“A bell’s not a bell ’til you ring it,

A song’s not a song ’til you sing it.

Love in your heart wasn’t put there to stay,

Love isn’t love ’til you give it away!”

Brother Matt Schaefer, C.PP.S.

These lyrics from The Sound of Music may sound sentimental (they’re supposed to!), but they contain a truth about the nature of love that is vital not only to a healthy human life but to a faithful and generative Christian life. A lesson about such love is found in today’s Gospel.

Jesus appears to the disciples during an unsuccessful fishing attempt. He enables them to catch an abundance of fish. The lesson here: on our own we can do nothing. Then Jesus questions Peter three times regarding his love for Jesus. Despite Peter’s distress over the repeated questioning, Jesus is neither doubting Peter’s love nor chastising him for his past failures. Instead Jesus’s purpose behind this encounter with Peter seems to be threefold.

First, he is offering Peter reconciliation. Peter had denied Jesus three times on the night of his arrest. Even though the resurrected Jesus had appeared to the disciples before, Peter must have still harbored shame and disappointment over his weakness. Here he is given the opportunity to profess his love for Jesus three times to counter his three denials. His mistakes are now truly forgiven.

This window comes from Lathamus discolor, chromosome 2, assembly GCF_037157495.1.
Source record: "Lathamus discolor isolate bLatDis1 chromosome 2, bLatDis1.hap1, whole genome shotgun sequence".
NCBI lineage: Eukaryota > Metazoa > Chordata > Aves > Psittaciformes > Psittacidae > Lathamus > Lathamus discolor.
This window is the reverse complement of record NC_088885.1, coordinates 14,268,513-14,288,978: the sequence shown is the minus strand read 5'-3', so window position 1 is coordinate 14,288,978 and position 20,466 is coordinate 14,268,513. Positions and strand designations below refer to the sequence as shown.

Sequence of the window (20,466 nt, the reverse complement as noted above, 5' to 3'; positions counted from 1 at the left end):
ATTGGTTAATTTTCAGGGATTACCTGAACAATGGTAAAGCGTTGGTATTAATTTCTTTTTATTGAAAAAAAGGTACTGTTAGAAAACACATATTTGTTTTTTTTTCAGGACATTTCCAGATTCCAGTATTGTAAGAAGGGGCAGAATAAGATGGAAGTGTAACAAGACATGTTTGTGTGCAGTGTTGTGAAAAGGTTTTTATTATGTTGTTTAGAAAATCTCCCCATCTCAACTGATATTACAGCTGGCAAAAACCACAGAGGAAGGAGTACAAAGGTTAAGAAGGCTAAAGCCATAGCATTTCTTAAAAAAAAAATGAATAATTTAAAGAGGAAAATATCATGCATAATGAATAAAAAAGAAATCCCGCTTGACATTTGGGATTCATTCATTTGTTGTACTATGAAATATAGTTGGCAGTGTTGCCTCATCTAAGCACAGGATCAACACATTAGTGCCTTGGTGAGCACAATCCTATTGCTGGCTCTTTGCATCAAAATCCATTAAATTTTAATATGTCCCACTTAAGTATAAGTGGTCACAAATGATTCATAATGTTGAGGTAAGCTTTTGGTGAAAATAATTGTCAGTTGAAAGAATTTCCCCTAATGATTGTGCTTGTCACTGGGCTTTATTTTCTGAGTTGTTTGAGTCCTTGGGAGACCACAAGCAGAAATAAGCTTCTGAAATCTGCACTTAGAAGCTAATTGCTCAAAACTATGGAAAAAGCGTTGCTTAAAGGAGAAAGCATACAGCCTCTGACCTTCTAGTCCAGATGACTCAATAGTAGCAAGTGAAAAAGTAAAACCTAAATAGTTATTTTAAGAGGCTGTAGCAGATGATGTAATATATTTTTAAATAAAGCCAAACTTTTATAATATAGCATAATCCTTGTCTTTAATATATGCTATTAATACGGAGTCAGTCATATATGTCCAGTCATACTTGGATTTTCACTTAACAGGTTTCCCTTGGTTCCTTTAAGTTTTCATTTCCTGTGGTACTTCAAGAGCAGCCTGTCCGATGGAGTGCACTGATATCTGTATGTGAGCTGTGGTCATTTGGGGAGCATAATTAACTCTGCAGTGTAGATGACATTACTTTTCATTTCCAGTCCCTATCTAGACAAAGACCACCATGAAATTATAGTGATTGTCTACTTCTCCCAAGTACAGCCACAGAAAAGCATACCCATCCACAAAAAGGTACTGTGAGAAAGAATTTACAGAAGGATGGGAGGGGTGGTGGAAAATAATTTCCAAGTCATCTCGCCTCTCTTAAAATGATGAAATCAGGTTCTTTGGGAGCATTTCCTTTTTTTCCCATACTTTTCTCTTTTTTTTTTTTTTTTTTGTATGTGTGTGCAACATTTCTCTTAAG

Second, Jesus is giving Peter a mission to carry on the work of Jesus, to care for and nourish the people, physically and spiritually. Jesus is also giving Peter the responsibility to tend the sheep, giving him authority over the emerging Church—a demonstration of the completeness of his reconciliation.

The third purpose of this encounter is not just for Peter’s sake—it is for everyone. Jesus is showing that real love is more than just a sentiment or a declaration. When someone truly loves, he is changed as a person. Real love compels us to share that love, not only with those whom we love, but with the whole world. If love doesn’t change us, what is its purpose?  If we keep our love for Jesus to ourselves, are we truly following him?  To participate in the work of bringing people to God, we must allow our love for Jesus to overflow from our hearts to shape, to color, to enfold, and to transform the world around us.

 

 

 

Brother Matthew Schaefer, C.PP.S., is in ministry at the Dayton Region Seven parishes, which include Emmanuel, Holy Trinity and St. Joseph.